Creating a brand is essential to the long-term success of any Maine small business owner. The most remembered brands all have something in common: they advertise on Portland radio.
According to the YouGov Brand Index ratings for 2017, the brands whose advertising generated the highest ad awareness during 2017 were Geico, McDonald's, Verizon Wireless; AT&T; Walmart; Subway; DirectTV; T-Mobile; Progressive; and Walgreen's. Based on expenditure reports provided by The Radio Advertising Bureau, these 10 brands were all among radio's top advertisers.
So, what exactly is branding and why is it critical to the survival of a business?
Seth Godin, former head of direct marketing at Yahoo! and a recent inductee into the Direct Marketing Hall of Fame, defines branding this way: "A brand is the set of expectations, memories, stories and relationships that, taken together, account for a consumer’s decision to choose one product or service over another. If the consumer (whether it’s a business, a buyer, a voter or a donor) doesn’t pay a premium, make a selection or spread the word, then no brand value exists for that consumer.
For branding to payoff, the consumer must recall the brand's promise at the point of purchase. Studies indicate that advertising on radio is a powerful (and affordable) way to create effective recall.
Local Ad Recall, a research company that measures the effectiveness of advertising, found that brand recall was 516% higher for companies that advertised on the radio vs. companies that did not. Consequently, Maine businesses that advertise on Portland radio have a much better chance of having their brand remembered by prospective customers than companies who don't advertise on radio.
Consumer insight company Nielsen found comprable results. Across several different business categories, on average, radio advertising improved recall by 82%. The businesses measured were a health and beauty company; an information technologies company; an auto aftermarket retailer; a motorcycle company; and a mobile app company.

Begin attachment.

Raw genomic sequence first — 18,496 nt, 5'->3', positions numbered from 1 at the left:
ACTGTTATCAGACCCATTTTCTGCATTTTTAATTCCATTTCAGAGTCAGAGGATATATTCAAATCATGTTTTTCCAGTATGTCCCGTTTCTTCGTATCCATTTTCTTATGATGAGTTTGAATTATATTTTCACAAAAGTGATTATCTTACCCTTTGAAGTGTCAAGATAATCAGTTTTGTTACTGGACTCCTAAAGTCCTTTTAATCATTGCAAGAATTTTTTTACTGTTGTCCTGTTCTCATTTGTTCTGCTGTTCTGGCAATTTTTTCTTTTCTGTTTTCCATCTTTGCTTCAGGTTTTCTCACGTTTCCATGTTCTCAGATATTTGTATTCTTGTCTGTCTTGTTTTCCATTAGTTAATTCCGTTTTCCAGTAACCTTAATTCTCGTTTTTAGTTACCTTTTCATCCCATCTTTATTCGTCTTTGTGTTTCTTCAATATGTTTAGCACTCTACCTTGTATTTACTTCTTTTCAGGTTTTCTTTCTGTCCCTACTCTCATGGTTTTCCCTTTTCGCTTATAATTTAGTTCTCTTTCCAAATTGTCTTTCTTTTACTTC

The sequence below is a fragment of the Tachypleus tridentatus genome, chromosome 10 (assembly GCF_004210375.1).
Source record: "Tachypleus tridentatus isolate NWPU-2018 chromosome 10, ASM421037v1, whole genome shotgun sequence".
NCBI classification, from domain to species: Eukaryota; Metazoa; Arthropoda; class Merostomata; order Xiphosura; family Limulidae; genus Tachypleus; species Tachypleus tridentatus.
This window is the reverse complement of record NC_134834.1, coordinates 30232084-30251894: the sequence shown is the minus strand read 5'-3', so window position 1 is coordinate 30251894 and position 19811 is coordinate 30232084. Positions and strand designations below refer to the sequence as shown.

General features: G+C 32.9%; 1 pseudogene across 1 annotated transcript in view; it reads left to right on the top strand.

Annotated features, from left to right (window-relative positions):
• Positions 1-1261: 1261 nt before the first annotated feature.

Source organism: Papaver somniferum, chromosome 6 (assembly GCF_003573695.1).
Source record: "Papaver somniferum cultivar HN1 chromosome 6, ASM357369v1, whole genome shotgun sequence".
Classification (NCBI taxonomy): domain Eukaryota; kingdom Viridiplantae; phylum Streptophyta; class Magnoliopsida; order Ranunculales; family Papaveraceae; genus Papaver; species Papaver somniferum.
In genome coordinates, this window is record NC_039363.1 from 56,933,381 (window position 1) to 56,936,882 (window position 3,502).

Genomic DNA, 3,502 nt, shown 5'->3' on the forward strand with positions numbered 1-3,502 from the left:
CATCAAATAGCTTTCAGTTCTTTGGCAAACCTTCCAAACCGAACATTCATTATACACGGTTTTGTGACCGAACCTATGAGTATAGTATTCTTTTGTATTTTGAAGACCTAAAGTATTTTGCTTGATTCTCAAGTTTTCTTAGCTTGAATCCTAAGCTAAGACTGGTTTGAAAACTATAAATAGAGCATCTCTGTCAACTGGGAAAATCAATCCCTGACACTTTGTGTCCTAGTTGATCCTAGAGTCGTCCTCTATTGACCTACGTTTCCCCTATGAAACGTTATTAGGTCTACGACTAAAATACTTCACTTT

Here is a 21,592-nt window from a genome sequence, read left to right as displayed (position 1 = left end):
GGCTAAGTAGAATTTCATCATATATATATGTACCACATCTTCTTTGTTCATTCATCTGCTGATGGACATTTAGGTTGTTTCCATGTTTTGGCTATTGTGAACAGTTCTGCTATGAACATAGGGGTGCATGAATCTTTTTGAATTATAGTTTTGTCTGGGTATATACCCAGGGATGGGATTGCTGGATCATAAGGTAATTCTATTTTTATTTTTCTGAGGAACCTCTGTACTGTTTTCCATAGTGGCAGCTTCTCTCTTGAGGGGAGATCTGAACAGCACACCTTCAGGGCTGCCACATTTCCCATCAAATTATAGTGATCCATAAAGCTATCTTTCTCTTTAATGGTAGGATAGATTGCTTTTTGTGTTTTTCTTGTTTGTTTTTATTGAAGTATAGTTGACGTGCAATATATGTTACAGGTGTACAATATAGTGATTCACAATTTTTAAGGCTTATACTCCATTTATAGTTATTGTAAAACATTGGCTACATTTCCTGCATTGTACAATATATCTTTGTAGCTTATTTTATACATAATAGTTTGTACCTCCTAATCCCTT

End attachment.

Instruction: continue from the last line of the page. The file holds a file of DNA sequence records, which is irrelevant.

Source: Nielsen 2016-2017
Scott Libby, owner of Freeport, Maine based Royal River Heat Pumps, has seen first-hand how effective brand recall can be. He credits his radio advertising with contributing to a 200% increase in sales in one year.
When you ask Mr. Libby what he does for a living, he won't say he sells heat pumps. He tells anyone who asks, though, "I am a marketer. My company sells and installs heat pumps, but it's my job to make the phone ring,"
To market Royal River Heat Pumps, the company started using print advertising with some success. "But," says Mr. Libby, "Every time I would turn on the radio I would hear one of my competitors. So, I decided, reluctantly, that I would try it, too. According to Mr. Libby, he began to see results immediately.
Radio Ad Recall Was Immediate
"Twice in the same week," says Mr. Libby, "I showed up at new-home construction sites. When the builders, who I never met before, introduced me to their crews, the workers immediately began singing my radio jingle. I knew right then radio was working."
Contractors and builders have contributed greatly to the success of Royal River Heat Pumps. Mr. Libby says, "They are a strong source for referrals and repeat business. When a contractor recommends us to a homeowner, that comes with a huge amount credibility. Our [radio ads] keeps us top of mind when it comes time for them to refer us."
As important as contractors are to Mr. Libby's success, the majority of his sales comes directly from homeowners. His radio advertising is working there, too.
Customers Remember Radio Ad Word-For Word
"I went on one sales call to meet a married couple at their home," say Mr. Libby. "The husband told me about how he and his wife sing the radio jingle together when it comes on. I offered them a small discount if they would sing it for me right then, which they did. To my surprise, with the exception of a few words here-and-there, they got it right."
As the husband and wife were singing Mr. Libby knew, his ad recall among radio listeners was high. "Our radio advertising makes us more than just a service provider. It makes us fun and memorable."
Mr. Libby does not conduct sophisticated market research like Nielsen or Local Ad Recall. He, however, lets his cash register keep score. Noting that his sales doubled during his first year of advertising, he proclaimed, "Radio is second to none."
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